Welcome to the 40th Edition of Health Care Social Media Review. Jack Benny never made it past 39, but we did.
I called for submissions addressing the issue of plenty in health care, since this is the 40th edition, and since 40 is shorthand for plenty or many in several traditions. (Think 40 days or 40 years in any number of Judeo-Christian narratives.)
In addition, while we have seen once again in recent weeks that some in the Tea Party may differ, we have agreed as a society that health care is a social good and we are doing our darnedest to continue to implement the reforms set in motion by Obamacare.
So let's call this the Good & Plenty edition.
On the Good front: Fard Johnmar asks an important question about the implementation of a key social good: HealthCare.gov's Security Issues: Did Government Put ePatients' Health Data Privacy at Risk? It's a question worth answering, because Fard notes that the engaged patients most likely to shop for insurance on healthcare.gov are also those more likely to care more about privacy than the average bear.
Turning health data into health narrative: Dr. Leslie Saxon on what’s next in digital health Bottom line: what makes digital sticky is social. Deanna Pogoreic interviews Saxon, of USC's Center for Body Computing, at Med City News. (Good & Plenty is also sticky, or can be, after it's been in your sweaty pocket for a while.)
Social Threat Protection Now Critical for the Health Industry. Social is a sword and a shield, Mark Langsfeld contends at Health Works Collective, creating threats and also servicing as an early-warning system.
One tool that many perceive as a threat to privacy and security is Google Glass. Heather Evans, however, is a surgeon and Glass Explorer. She and I were recently guests on a Google+ Hangout on Air focused on Google Glass, and Heather just had a post published in The Academic Surgeon entitled OK Glass, Take a Picture. Definitely a glass-half-full take on the subject.
Christina Thielst, at Christina's Considerations, writes about Social Technologies: Meeting the Challenges of Population Health; there are plenty of ways that health care providers and health plans can use social tools to help improve the health of their patients. After all, population health doesn't happen only on those rare occasions when patients are in a health care facility.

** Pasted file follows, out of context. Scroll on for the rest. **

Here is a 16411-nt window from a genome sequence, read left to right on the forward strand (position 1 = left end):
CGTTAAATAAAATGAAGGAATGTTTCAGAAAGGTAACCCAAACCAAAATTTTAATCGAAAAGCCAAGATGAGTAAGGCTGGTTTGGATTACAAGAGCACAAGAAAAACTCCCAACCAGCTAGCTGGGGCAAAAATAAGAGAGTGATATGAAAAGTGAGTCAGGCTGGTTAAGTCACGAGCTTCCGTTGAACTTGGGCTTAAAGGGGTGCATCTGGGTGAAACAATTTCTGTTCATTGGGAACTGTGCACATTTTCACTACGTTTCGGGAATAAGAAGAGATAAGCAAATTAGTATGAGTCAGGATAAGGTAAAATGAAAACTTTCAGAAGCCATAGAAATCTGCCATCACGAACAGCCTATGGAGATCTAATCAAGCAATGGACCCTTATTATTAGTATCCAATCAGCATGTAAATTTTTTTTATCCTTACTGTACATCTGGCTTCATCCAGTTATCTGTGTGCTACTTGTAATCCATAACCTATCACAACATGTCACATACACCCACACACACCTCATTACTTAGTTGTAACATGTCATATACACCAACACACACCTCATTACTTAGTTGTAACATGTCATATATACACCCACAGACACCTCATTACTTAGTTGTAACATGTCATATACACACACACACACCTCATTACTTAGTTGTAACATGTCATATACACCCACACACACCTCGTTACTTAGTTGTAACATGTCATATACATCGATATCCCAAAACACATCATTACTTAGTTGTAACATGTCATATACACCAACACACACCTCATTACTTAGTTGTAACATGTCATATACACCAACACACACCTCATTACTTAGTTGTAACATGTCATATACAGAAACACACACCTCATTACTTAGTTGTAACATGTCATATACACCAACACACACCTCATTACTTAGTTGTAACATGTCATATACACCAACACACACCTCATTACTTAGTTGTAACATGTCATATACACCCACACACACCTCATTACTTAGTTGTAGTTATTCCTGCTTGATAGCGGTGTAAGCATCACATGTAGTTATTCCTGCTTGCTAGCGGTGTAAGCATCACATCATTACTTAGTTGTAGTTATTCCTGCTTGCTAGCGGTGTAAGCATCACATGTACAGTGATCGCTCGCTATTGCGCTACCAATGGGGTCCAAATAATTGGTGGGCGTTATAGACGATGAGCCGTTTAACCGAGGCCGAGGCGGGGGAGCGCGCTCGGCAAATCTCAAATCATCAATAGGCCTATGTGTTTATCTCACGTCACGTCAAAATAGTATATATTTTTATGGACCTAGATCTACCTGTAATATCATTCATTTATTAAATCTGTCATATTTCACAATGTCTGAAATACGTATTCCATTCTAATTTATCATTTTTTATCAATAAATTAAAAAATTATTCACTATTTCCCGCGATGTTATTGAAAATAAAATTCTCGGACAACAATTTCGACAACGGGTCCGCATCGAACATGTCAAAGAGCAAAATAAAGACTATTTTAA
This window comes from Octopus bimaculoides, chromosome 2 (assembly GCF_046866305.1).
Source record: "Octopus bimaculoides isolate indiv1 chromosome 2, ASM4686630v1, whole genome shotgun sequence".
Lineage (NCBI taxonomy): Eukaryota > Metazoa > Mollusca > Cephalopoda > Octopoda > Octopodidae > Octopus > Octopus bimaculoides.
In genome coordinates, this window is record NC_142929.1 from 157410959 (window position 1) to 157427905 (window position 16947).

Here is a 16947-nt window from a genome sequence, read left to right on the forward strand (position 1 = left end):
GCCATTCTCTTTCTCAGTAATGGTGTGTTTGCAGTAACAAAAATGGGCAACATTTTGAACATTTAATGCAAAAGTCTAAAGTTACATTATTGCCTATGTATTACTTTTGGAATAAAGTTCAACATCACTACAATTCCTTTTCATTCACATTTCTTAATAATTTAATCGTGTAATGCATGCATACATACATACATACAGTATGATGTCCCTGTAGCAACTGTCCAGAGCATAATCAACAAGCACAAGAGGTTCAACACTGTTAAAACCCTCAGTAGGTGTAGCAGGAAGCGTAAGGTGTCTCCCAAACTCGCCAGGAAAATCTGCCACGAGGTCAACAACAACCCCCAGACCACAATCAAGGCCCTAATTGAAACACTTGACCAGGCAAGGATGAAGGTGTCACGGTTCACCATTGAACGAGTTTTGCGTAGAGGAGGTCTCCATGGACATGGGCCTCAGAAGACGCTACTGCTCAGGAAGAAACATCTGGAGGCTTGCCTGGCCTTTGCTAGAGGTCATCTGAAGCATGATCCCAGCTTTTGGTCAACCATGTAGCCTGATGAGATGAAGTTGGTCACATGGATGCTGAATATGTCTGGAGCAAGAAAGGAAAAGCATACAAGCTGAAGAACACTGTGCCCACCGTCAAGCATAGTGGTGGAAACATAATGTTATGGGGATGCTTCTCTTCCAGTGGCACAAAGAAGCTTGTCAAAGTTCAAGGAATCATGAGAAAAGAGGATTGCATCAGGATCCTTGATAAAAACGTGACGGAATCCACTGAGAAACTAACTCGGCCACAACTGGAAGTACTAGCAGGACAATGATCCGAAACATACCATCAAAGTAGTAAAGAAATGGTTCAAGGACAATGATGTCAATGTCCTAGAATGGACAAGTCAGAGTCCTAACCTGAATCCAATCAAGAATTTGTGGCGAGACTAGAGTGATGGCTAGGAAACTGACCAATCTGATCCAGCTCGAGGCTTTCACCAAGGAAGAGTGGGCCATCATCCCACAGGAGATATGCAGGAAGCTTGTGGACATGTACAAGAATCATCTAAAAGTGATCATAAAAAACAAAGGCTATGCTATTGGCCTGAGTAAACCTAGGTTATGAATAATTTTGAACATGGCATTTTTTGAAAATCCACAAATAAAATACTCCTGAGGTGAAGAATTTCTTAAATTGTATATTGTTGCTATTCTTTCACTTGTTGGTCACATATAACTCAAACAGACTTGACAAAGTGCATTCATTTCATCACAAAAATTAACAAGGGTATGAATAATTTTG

Taking a worldwide view of the good wrought by patient-curated records, John Lynn at EMR and HIPAA suggests that Patient Controlled Records Could Work Internationally.
Leonard Kish, in The Noise of mHealth: What WebMD’s Acquisition of Avado May Signal at HL7 Standards, writes about a recent report on the more than 40 thousand health apps out there (that's plenty, no?), and in mulling over the acquisition considers a statement by Avado's CEO:
Avado CEO Dave Chase has long argued that EHRs should be communications platforms, not billing systems, and a social component to health communications platform is not only about improved communications, but improved incentives for patients to get better. Could this be the secret sauce Harlow is looking for?
I was looking for the secret sauce to create sustainable patient engagement with mobile health apps in my HealthBlawg post, Mobile Health Apps: Pass the Secret Sauce, which, like Jane Sarasohn-Kahn's Mobile health apps – opportunity for patients and doctors to co-create the evidence from Health Populi, was cited by Leonard in his post. I noted that we need to make these apps as addictive as the other apps that make us unable to untether ourselves from our smartphones.
Joe Kvedar, on the cHealth Blog, wrote Making Health Addictive II: Make it About Life (be sure to read the linked Part I, too), focusing on the addictive in smartphones and how we ought to be able to harness it for good. On a related note, Joe heads the Center for Connected Health; at its recent annual symposium, which I attended, the Center launched Wellocracy, a new service intended to empower individuals to self-manage their health. Leonard's wide-ranging post also touched on the idea of patients collaborating socially on the sharing of personal health data, which I explored in a recent presentation and post.
John Sharp shares some useful thoughts and resources about using Social Media in Healthcare Quality on his blog, eHealth.
Spreading the health care social media gospel can be a full-time job. It is for Lee Aase, Director of the Mayo Clinic Center for Social Media (I am honored to serve on the Center's external advisory board), who recently hosted the annual Social Media Summit at the Rochester, MN campus. In a "You Are There" move, some member presentations were streamed live and archived on You Tube. Check out the Live Streaming Member Meeting Presentations for a wide range of perspectives on how to make the most of health care social media.
Health Care Social Media Review has information about the next edition’s host and instructions on how to submit your posts for review in future editions.